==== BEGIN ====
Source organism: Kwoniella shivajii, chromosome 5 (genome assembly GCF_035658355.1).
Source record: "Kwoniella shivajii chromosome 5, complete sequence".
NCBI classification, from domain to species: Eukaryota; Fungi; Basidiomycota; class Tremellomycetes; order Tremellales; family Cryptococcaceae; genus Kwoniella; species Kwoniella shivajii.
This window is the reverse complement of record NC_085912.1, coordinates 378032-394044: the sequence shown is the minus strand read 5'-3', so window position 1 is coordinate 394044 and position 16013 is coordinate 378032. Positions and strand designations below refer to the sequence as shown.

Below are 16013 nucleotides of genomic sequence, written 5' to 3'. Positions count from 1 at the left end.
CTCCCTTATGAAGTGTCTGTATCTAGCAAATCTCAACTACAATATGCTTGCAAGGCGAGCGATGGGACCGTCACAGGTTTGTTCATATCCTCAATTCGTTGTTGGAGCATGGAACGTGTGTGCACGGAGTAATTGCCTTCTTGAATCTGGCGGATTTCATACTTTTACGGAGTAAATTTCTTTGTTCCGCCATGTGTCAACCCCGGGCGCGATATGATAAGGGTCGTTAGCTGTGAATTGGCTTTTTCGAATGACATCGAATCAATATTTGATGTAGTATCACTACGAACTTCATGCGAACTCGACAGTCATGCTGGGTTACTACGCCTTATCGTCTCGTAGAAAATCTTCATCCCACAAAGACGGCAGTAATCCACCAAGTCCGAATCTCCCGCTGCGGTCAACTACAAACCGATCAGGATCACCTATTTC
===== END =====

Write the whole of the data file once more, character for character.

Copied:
Source organism: Kwoniella shivajii, chromosome 5 (genome assembly GCF_035658355.1).
Source record: "Kwoniella shivajii chromosome 5, complete sequence".
NCBI classification, from domain to species: Eukaryota; Fungi; Basidiomycota; class Tremellomycetes; order Tremellales; family Cryptococcaceae; genus Kwoniella; species Kwoniella shivajii.
This window is the reverse complement of record NC_085912.1, coordinates 378032-394044: the sequence shown is the minus strand read 5'-3', so window position 1 is coordinate 394044 and position 16013 is coordinate 378032. Positions and strand designations below refer to the sequence as shown.

Below are 16013 nucleotides of genomic sequence, written 5' to 3'. Positions count from 1 at the left end.
CTCCCTTATGAAGTGTCTGTATCTAGCAAATCTCAACTACAATATGCTTGCAAGGCGAGCGATGGGACCGTCACAGGTTTGTTCATATCCTCAATTCGTTGTTGGAGCATGGAACGTGTGTGCACGGAGTAATTGCCTTCTTGAATCTGGCGGATTTCATACTTTTACGGAGTAAATTTCTTTGTTCCGCCATGTGTCAACCCCGGGCGCGATATGATAAGGGTCGTTAGCTGTGAATTGGCTTTTTCGAATGACATCGAATCAATATTTGATGTAGTATCACTACGAACTTCATGCGAACTCGACAGTCATGCTGGGTTACTACGCCTTATCGTCTCGTAGAAAATCTTCATCCCACAAAGACGGCAGTAATCCACCAAGTCCGAATCTCCCGCTGCGGTCAACTACAAACCGATCAGGATCACCTATTTC